Tolkein geeks have The Lord of the Rings. I have The Hitchhiker's Guide to the Galaxy. One of my most beloved book series as a youth (I still carry a towel in my trunk thanks to its advice), I even sat through (and enjoyed) the cheesy BBC miniseries made from the novels. So just so you know what you're getting into with this review: I'm a self-confessed overgrown fanboy on this one.

Decades in the making, Guide has been embroiled in controversy since the very beginning. The most recent round of complaints have covered pretty much the entire film, from casting (Mos Def taking a role commonly envisioned as a sort of British dandy) to directing (Garth Jennings is a music video veteran), to choice of writer Karey Kirkpatrick (a kiddie flick screenwriter best known for Chicken Run but also the writer of disastrous flicks The Little Vampire and Honey, We Shrunk Ourselves). Out of this, we've all been promised, genius would spring.

Continue reading: The Hitchhiker's Guide to the Galaxy Review

Chicken Run Review


Essential
Since the beginning of time (or at least the domestication of animals), the chicken has been man's feathered enigma. Like so many of its feathered friends, it has fallen into the realm of the metaphor (i.e. "He's a chicken."). Unlike so many of its edible counterparts, it has survived the hassles of religious communities unscathed (no one will persecute you for eating a chicken wing). It has found its way into the realm of ontological questions (which came first: the chicken or the egg), as well as into sanguine curiosity (why does a chicken continue running around after you cut its head off?). It has become the basic standard for all foods (tastes like chicken). It has changed with the times, entering the debate about genetic engineering (see the accusations against KFC using frank-n-roosters). It has even, through its progeny, entered into the world of our children (I do not like green eggs and ham, I do not like them Sam I am). As long as civilization has existed, the chicken has haunted our collective hubris with its often-charming idiocy.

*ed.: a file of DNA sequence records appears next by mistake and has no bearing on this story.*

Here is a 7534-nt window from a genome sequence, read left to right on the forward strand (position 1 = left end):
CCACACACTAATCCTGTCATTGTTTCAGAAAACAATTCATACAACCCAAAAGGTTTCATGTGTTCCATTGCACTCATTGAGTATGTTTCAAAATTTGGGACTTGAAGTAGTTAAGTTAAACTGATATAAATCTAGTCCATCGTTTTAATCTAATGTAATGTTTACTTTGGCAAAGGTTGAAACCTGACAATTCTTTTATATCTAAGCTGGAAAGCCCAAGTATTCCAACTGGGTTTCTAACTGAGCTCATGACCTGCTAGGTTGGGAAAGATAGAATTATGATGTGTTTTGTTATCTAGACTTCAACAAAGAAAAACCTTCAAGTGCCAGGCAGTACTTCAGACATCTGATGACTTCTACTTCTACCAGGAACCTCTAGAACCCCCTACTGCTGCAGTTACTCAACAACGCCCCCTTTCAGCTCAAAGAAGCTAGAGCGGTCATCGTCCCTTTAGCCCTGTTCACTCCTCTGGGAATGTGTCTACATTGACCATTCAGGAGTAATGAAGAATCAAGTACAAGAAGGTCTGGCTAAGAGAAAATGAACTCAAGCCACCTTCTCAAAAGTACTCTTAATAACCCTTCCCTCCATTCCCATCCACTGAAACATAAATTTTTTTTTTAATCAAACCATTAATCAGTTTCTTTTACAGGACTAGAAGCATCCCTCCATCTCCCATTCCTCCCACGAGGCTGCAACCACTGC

Amongst both edible entrees and feathered friends, the chicken is the idiot God...

Continue reading: Chicken Run Review

Karey Kirkpatrick